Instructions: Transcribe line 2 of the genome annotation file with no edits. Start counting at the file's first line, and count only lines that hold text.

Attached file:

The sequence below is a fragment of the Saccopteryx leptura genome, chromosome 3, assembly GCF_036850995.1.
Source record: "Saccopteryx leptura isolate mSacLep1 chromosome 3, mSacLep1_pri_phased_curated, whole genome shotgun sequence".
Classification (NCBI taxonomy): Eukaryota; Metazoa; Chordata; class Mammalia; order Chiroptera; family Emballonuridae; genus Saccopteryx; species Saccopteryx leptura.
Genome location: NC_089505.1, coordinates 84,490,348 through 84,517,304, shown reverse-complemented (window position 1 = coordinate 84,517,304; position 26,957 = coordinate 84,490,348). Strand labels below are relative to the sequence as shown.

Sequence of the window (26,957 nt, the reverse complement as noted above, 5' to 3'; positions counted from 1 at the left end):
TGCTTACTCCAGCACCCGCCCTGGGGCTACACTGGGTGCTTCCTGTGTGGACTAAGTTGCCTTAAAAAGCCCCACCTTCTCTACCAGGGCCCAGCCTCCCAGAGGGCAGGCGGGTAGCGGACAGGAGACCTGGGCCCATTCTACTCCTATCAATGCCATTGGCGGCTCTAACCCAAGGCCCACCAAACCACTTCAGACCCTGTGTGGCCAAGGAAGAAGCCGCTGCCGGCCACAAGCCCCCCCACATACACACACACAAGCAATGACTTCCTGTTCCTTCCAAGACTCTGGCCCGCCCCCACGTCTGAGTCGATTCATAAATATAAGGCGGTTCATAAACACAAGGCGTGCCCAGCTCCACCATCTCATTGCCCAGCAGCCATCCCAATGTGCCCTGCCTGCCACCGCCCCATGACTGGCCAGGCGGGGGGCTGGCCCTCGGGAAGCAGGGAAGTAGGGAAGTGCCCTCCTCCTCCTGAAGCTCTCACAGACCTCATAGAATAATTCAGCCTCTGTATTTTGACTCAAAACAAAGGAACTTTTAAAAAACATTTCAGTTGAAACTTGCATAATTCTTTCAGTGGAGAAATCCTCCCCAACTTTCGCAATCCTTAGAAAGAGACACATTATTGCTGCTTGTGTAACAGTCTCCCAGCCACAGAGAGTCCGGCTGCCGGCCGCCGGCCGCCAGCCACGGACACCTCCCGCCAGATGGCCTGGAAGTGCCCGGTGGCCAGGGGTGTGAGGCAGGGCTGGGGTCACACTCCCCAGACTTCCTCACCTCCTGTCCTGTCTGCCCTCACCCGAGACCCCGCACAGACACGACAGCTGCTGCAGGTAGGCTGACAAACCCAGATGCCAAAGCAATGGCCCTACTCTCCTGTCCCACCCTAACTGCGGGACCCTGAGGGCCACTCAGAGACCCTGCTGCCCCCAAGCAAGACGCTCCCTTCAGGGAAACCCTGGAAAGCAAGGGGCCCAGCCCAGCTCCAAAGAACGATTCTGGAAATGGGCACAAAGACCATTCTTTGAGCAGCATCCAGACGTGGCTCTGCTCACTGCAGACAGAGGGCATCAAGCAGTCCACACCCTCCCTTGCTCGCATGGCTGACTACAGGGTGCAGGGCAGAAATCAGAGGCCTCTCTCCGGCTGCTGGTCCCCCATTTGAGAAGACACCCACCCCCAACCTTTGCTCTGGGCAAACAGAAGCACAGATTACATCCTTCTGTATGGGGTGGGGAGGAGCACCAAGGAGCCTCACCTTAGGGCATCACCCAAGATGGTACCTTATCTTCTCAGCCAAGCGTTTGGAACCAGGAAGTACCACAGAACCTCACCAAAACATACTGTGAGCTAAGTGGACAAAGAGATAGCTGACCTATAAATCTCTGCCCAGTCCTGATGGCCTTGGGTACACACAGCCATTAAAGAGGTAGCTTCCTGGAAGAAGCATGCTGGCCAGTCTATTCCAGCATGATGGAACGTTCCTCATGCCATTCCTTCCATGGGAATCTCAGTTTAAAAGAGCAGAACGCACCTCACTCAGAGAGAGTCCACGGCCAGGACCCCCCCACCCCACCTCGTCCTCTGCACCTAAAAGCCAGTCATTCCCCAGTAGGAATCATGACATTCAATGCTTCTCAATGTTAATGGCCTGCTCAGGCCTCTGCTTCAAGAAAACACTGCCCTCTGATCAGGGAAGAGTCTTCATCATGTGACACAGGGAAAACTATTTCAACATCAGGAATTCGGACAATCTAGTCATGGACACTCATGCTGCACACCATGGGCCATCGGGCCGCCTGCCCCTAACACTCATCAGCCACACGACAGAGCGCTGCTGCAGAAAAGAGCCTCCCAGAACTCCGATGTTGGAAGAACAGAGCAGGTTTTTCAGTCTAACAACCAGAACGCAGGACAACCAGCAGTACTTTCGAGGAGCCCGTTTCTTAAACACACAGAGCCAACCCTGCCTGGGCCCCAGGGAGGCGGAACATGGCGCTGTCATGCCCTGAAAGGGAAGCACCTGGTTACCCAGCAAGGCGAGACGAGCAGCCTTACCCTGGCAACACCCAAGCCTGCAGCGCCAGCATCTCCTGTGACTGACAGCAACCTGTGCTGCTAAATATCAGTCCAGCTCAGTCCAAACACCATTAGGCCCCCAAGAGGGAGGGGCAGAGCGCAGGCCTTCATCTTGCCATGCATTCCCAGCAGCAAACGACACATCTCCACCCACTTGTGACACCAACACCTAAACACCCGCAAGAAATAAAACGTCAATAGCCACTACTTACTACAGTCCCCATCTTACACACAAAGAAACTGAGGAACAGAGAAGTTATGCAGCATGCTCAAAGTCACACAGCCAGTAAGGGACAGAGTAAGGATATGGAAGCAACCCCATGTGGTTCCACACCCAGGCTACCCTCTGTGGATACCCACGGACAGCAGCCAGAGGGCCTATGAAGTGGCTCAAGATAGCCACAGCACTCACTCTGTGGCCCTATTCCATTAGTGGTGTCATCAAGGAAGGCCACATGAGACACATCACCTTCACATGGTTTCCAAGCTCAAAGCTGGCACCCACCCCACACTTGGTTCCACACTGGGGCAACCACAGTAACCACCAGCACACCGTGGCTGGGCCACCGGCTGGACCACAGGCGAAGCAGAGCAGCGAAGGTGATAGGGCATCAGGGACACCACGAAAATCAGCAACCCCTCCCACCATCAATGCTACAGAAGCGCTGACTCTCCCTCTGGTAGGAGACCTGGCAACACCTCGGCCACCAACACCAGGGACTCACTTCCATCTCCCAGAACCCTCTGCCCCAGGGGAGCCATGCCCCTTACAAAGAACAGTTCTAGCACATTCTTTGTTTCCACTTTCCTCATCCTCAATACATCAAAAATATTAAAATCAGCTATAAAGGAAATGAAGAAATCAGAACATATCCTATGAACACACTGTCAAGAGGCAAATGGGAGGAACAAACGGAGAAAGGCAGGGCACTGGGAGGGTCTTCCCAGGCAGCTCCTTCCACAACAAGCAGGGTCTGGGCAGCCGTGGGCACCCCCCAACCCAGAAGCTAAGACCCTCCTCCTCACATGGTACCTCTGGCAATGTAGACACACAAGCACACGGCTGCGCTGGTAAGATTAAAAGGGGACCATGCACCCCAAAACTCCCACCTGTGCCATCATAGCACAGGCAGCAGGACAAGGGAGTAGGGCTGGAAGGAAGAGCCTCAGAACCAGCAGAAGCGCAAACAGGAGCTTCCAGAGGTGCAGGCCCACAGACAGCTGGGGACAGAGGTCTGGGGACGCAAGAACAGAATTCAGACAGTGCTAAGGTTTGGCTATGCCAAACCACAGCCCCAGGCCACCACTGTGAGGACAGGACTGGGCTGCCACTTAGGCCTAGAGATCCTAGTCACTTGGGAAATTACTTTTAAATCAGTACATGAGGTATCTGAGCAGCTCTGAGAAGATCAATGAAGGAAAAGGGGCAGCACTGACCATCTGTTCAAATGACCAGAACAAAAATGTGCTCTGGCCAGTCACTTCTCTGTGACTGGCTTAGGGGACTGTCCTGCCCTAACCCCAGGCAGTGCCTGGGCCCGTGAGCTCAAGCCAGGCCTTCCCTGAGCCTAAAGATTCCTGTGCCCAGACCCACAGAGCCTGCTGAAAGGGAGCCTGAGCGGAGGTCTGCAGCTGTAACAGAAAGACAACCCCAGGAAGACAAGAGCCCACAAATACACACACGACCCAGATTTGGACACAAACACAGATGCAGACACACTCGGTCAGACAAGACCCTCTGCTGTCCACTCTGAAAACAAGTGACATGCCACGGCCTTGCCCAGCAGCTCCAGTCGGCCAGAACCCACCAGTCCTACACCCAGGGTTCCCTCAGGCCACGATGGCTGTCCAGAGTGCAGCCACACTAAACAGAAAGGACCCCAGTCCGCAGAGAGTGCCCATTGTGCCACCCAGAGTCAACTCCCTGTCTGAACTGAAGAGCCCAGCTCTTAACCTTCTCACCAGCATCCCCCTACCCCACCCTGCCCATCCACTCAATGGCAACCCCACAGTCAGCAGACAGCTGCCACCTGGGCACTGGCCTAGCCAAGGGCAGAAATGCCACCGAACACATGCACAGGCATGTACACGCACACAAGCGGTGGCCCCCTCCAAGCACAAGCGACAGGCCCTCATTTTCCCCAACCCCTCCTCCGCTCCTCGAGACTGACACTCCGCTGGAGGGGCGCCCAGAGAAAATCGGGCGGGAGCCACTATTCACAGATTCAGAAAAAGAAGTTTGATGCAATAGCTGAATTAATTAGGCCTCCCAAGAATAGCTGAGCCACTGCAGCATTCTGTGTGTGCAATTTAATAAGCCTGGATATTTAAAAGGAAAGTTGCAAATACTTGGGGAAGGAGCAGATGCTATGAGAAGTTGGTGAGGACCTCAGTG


Source record: "Saccopteryx leptura isolate mSacLep1 chromosome 3, mSacLep1_pri_phased_curated, whole genome shotgun sequence".